Timothy Ferriss seems to have mastered the life of leisure and delegation. His product, brainQUICKEN, is run without his direct intervention. He travels the world and has had some fascinating experiences. But many would not call him successful, they would call him shiftless.
In The Four-Hour Workweek, Ferriss shares his life story and lessons he thinks will help you become someone who works the barest minimum necessary to sustain your lifestyle. He provides tips and tricks for getting out of the office and into, well, whatever you want.
But not all of the lessons are very practical. The story of how he won a kickboxing title sums up his philosophy: Ferriss read the rules very carefully and found that if one opponent falls off the platform three times in a match, the other opponent wins be default. Rather than training and working to become the best kickboxer, he endeavored to knock every opponent off the platform three times. His adherence to the letter of the rules, not the intent of the sport, got him a title. But, he freely admits it was a title given grudgingly by the judges.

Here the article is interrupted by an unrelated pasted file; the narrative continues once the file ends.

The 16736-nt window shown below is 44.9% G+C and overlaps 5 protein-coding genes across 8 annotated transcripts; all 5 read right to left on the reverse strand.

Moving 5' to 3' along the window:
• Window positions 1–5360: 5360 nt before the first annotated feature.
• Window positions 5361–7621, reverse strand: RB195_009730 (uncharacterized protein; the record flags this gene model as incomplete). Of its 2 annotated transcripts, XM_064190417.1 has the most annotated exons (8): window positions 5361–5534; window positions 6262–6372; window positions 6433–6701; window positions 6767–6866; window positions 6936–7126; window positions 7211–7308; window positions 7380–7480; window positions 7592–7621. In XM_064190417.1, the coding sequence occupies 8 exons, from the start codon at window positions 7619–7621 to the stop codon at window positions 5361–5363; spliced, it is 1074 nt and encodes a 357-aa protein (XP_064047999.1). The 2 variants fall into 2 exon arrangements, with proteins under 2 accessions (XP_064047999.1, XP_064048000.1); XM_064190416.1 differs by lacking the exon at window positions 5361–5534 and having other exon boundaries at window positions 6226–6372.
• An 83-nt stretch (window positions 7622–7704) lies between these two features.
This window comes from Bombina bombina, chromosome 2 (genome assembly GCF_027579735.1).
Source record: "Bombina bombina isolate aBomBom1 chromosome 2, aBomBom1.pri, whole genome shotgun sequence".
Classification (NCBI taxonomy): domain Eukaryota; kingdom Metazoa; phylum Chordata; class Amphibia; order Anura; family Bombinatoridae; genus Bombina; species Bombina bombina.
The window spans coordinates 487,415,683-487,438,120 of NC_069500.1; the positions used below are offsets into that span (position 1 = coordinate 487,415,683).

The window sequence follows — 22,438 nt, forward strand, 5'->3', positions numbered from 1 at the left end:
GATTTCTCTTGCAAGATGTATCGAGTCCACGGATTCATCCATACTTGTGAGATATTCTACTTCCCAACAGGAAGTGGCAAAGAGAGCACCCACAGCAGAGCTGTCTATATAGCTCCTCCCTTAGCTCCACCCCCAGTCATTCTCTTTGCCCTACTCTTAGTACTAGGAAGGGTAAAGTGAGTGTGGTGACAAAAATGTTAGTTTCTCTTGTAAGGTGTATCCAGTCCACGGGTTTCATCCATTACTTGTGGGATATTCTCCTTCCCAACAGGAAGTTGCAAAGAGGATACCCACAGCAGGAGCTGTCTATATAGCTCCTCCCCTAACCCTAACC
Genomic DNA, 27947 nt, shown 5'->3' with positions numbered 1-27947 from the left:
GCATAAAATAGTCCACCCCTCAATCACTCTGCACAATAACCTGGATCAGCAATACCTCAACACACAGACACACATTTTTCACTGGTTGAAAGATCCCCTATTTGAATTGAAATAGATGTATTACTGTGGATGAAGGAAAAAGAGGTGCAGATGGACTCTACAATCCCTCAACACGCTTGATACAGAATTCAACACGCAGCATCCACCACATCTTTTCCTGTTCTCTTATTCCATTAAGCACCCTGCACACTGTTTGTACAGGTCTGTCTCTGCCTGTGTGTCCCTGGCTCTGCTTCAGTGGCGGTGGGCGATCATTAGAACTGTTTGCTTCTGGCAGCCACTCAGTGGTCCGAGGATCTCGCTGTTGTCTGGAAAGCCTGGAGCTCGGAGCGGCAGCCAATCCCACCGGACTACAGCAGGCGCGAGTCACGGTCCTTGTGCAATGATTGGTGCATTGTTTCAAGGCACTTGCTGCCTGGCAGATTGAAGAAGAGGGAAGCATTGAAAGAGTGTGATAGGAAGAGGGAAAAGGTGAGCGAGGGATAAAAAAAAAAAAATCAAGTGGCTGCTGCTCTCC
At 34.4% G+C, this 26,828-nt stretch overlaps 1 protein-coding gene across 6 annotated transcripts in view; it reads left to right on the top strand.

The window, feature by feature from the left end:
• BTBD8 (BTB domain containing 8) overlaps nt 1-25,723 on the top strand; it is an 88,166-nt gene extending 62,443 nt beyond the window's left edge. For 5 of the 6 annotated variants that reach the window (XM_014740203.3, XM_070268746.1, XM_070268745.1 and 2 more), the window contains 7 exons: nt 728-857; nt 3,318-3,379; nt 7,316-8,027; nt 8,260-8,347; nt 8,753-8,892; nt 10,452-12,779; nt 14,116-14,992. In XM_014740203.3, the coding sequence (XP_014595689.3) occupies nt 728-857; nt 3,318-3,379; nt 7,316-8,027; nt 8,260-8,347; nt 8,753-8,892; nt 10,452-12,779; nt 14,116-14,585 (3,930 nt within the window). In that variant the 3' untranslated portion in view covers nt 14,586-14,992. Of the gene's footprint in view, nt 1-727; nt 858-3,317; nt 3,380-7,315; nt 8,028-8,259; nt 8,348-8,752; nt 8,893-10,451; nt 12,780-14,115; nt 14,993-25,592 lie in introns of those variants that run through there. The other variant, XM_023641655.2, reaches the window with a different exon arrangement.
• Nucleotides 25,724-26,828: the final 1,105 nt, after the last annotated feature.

Work from Home
He suggests that employees who want to use their time more wisely yet continue to collect a paycheck force their employer to allow them to telecommute. When you telecommute, he argues, you can spend the time needed getting the job done, and spend the rest doing what you want. One of the techniques to get your boss to agree to telecommuting is to artificially lower your productivity on days you are in the office. This may not be the most ethical way to get your boss to agree to a telecommuting arrangement, but it is likely to work. Most employees would be reticent to engage in seemingly unethical behavior.
A quick Google search or visit to the book’s customer reviews at Amazon will show bloggers and readers who have pointed out a lack of ethics inherent in Ferriss’ recommendations, but a lack of ethics is not completely evident in the book. Ferriss takes an interesting way of looking at the rules of the game and uses them to his advantage. He doesn’t screw people over to get what he wants; he just exploits flaws in the system to do it.
Will It Work for You?
The value in The 4-Hour Workweek doesn’t lie in the specific examples. Instead, you should read the book to shock yourself into thinking differently about the world around you. How can you exploit the loopholes to make your life better and happier? And how can you do it in a way that doesn’t violate your personal ethics?
The 4-Hour Workweek is a hard read if you prefer a book with solid linear flow. If you are a chunker who picks and chooses sections based on your needs, however, you will love the book.